The next morning, our guide Thomas and three Danish travellers picked me up at 5 am. Located in the south of Crete near the White Mountains or Lefká Óri, Samaria — 16 km long — is one of Europe’s longest gorges. It starts near the village of Omalos at a 1,250 metre altitude and descends all the way into the Libyan sea. We made a short breakfast stop in the mountains where a few Cretan ibexes (feral goats) were kept in an enclosure. They were the only ones I saw that day.

Take a hike!

It was 7 am when we started and the first part of the trek was down a zigzag path in a mountainous area covered in pine trees. After an hour I reached the stream and crossed it over a few large round boulders. It was hard to imagine how this tiny rivulet had carved such a mighty gorge. The joy of trekking was heightened by conversations with my fellow hikers. After a few kilometres, the mountains gave way to a large rocky opening. The stream continued to flow down here and a wooden bridge led to the other side leading to excavated foundations of some old settlements with a wooden hut and benches.

By now, the path had taken on the appearance of a veritable gorge. At this point, the path had tapered and it was necessary to crisscross the brook back and forth on wooden bridges. I spotted a miniscule scorpion, the size of my nail, sitting on a rock, the only animal I saw in Samaria! Walking along the shallow light-blue stream and wild poppies, I finally arrived at the “Gates”, a very narrow opening in the cliffs, also called the “Iron gates”. Parallel lines etched in the rock face bear testimony to centuries of erosion leading to the creation of this structure. The cliff walls seem to sandwich the stream here. The gorge later opened up once again to a place where the smell of rotting meat filled the air. We quickly realised that the odour originated in the least expected place. A huge maroon coloured flower called Dragon Arum (Dracunculus vulgaris) or the Stink Lily emits this smell so as to be pollinated by flies. Nature has innovative ways of propagating itself!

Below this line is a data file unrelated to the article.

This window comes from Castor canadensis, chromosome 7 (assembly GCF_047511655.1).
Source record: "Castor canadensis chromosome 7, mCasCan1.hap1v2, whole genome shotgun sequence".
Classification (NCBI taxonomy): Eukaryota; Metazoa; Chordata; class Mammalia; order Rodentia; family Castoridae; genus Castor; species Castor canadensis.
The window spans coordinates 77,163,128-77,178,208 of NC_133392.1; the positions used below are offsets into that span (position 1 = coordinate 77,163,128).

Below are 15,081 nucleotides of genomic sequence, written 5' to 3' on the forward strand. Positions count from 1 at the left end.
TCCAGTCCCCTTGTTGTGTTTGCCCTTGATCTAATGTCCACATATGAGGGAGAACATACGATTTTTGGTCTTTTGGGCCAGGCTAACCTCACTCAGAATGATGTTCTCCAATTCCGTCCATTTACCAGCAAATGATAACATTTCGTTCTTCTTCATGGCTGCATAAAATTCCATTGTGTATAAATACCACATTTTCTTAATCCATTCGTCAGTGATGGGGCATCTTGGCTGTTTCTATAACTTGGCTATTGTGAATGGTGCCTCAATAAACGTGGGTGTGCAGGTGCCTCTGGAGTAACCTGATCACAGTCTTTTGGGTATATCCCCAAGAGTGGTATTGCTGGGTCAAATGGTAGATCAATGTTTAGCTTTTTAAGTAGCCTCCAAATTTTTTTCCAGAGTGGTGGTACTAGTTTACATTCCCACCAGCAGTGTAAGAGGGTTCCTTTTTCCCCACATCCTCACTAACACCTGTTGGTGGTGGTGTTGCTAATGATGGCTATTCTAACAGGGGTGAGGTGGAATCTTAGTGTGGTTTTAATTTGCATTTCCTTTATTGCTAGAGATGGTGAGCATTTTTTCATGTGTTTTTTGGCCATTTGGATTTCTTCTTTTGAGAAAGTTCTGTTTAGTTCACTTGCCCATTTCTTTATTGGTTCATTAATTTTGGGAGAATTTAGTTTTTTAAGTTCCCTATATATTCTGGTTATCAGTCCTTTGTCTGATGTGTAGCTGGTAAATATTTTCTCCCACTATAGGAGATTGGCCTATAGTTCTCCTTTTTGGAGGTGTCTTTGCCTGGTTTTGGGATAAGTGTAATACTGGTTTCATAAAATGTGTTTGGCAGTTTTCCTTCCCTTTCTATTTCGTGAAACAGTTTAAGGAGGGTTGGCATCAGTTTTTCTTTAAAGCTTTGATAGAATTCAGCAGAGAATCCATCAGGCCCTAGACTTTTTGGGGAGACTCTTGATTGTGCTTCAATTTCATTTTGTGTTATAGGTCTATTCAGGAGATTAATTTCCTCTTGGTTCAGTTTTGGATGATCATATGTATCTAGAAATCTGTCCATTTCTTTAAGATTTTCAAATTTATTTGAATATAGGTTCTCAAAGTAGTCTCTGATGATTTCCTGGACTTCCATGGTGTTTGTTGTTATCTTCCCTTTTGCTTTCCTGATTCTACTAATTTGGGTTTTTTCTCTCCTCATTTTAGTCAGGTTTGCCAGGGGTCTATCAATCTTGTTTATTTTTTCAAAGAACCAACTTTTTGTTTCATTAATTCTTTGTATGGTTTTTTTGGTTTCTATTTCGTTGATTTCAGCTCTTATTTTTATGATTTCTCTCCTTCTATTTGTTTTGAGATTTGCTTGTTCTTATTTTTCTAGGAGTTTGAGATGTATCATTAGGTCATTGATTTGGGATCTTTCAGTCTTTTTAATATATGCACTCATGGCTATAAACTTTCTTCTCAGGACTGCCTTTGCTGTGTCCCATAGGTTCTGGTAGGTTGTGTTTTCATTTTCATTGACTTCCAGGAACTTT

After an incredible six-hour trek, we reached the exit that led us straight to the bright blue Libyan sea. Never have I seen a sea this blue! It was so tempting that we jumped right in. The cool water was very refreshing, especially after the long trek. It was nearly 4 pm by the time everyone had congregated in Agia Roumeli. While waiting for the last few people to get ready, I learnt that Thomas spends all his winters in India when the gorge is closed. What a great way to live! We climbed onto a boat and set off to Chora Sfakion where our bus was waiting. The ride was slightly rough and we were occasionally splashed by salty waves. We went past coves and caves sculpted into the rocky façade along the azure waters.

Later, I was on another boat, but this time to Athens, contemplating the wonderful people and unforgettable experiences in Crete.

Other places to see

 Chania, Crete’s second-largest city, has a really beautiful Venetian harbour, which is the perfect place for a drink or a meal, especially in the evening when it bustles with people.

The Minoan Palace at Knossos is the biggest attraction in Crete. There were once over 1,200 rooms here, and some of them have been recreated to give an impression of the scale and grandeur of the palace.

 Rethymnon is the third-largest city in Crete and has a Venetian fortress, archaeological museum, Old Town area and venetian harbour, while the famous Arkadi Monastery is nearby.

 On the outskirts of the city, accessible by tram, is charming Carouge, also known as the Greenwich Village of Geneva. This 18th century town has a Mediterranean ambience.